The Hollywood Sign overlooks the reservoir and the adjacent neighborhood. The reservoir was constructed by the Mulholland Dam, which was erected in 1924 and intended as part of the city's water storage and supply system by the Los Angeles Department of Water and Power, formerly known as the Bureau of Water Works and Supply. The sign is made of steel and was painted gold in 1990 to celebrate its 20th anniversary.
The Mulholland Dam creates a lake that covers about 2.5 square miles and has a maximum depth of 40 feet. The lake provides drinking water for nearly two million people in Southern California. It also supports a diverse population of fish, including koi and bass, and offers excellent fishing for all ages.
Visitors can tour the Mulholland Dam Reservation any time during the day but must go through a gate at the entrance to the parking lot. Guided tours are offered daily at 9:30 a.m., 11:30 a.m., 1:30 p.m., and 3:30 p.m.; an additional tour goes on at 4:30 p.m. if there are enough participants. The last tour leaves the reservation at 5:15 p.m.. Participants should bring their own photosensitive equipment. The tour takes about an hour and fifteen minutes per person.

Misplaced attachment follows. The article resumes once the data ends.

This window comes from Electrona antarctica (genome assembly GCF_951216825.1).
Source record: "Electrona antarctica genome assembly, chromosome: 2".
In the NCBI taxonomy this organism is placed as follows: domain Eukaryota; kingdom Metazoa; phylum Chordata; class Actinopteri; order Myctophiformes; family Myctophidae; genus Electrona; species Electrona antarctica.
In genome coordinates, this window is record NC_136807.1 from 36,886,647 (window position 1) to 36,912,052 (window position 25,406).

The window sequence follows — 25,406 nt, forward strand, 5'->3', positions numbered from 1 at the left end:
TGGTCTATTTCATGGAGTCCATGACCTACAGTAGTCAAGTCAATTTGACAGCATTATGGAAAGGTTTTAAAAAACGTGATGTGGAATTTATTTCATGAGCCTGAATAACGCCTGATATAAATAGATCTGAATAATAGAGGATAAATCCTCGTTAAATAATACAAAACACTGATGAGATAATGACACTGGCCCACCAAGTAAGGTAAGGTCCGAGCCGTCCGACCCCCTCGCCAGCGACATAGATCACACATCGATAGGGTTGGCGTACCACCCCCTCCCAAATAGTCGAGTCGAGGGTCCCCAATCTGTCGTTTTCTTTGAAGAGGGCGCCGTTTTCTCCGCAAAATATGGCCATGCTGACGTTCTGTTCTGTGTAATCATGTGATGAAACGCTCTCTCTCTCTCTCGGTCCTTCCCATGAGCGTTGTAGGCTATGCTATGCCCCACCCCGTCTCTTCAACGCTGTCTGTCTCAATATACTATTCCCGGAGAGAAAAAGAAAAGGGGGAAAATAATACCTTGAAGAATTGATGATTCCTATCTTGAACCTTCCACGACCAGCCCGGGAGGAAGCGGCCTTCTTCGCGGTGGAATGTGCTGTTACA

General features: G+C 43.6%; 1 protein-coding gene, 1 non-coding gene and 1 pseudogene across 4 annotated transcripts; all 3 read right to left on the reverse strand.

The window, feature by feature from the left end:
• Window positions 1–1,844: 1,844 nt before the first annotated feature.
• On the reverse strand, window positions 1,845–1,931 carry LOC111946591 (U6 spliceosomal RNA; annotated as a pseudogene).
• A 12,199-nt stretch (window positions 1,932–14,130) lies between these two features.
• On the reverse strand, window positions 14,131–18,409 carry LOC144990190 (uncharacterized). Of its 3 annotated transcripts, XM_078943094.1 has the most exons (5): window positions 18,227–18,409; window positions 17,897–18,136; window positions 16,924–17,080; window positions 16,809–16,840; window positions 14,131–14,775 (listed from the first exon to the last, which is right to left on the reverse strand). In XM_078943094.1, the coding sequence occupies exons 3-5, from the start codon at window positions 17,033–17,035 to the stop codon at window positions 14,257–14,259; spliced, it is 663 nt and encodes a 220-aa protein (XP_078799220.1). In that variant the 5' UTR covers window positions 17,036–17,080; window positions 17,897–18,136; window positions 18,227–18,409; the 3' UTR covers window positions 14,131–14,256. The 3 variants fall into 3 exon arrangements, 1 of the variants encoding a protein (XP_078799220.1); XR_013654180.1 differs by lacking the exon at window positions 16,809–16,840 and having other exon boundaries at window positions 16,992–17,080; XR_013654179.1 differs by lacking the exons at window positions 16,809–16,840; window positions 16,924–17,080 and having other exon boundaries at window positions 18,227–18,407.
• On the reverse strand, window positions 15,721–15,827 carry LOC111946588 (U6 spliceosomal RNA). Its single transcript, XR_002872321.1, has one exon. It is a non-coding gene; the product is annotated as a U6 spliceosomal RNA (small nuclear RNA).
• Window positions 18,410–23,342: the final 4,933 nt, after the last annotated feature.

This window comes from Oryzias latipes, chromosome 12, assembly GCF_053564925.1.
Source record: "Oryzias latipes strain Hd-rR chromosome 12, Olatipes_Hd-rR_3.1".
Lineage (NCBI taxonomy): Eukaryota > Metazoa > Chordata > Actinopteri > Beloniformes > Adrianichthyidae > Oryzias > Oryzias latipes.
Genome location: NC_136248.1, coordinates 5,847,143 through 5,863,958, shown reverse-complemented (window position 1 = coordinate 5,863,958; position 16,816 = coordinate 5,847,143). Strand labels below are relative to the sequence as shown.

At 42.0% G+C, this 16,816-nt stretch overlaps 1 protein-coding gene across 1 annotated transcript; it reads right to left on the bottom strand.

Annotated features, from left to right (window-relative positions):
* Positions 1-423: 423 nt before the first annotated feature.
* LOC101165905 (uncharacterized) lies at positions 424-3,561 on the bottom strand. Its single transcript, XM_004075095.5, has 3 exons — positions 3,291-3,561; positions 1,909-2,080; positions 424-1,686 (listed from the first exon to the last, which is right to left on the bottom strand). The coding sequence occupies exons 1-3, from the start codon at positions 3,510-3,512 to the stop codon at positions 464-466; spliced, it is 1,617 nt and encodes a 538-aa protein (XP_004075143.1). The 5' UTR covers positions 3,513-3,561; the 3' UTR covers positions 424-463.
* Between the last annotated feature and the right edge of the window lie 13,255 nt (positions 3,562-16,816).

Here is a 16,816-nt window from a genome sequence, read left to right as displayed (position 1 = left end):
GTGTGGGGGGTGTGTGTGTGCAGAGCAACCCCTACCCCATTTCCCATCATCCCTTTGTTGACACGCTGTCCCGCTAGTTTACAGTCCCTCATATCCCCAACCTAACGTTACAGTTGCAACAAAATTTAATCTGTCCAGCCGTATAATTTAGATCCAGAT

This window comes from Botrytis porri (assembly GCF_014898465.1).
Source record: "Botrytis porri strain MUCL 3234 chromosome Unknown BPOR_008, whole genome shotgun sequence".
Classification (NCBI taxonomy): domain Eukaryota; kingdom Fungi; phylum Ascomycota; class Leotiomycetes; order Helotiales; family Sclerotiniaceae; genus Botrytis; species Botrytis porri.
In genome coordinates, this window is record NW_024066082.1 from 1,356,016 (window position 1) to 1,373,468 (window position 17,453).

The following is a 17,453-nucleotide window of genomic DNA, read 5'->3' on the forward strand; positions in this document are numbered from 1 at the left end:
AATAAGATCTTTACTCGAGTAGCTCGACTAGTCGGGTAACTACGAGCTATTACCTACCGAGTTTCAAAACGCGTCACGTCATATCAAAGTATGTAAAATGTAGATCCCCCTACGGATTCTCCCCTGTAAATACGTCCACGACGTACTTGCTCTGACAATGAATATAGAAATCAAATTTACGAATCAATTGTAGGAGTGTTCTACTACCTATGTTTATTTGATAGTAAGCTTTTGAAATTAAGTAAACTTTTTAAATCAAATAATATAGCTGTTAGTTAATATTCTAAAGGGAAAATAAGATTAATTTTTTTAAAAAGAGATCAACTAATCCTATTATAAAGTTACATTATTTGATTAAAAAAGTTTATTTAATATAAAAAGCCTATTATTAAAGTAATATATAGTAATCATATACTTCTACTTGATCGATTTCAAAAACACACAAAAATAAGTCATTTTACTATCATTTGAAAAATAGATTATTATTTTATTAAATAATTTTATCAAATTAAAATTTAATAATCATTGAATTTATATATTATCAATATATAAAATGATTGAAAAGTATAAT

The lake is open to swimming from mid-June to early September. Lifeguards are present in the summer months.
The Mulholland Dam is a dam built by the Los Angeles Department of Water and Power in the Hollywood Hills in Los Angeles, California.
|Width (crest)||16 feet (4.9 m)|
|Total capacity||7,900 acre⋅ft (9,700,000 m3)|
The Mulholland Dam is a dam built by the Los Angeles Department of Water and Power in the Hollywood Hills in Los Angeles, California. It creates a reservoir called Mulholland Lake that provides water for irrigation throughout the West Valley, as well as for industrial and municipal use.
The lake has two narrow entrances through which all its water enters and leaves. This helps maintain a constant temperature in the summer and winter because heat rises and water moves toward the lower elevation of the lake, so less energy is needed to warm or cool the water.
The lake itself is an important wildlife habitat with room for fish reproduction and escape from predators. In addition to being a popular place for hiking and biking, it is also known for its view of the San Fernando Valley and Hollywood Hills.
There are three main access points to the lake: one at the bottom of Mulholland Drive, another at the top and a third near the middle. The dam itself is about half a mile from the top entrance and carries out its function quite well; however, the other two entries are fairly small and do not provide much room for large vehicles. The lake itself is very wide at the bottom but gets narrower toward the middle.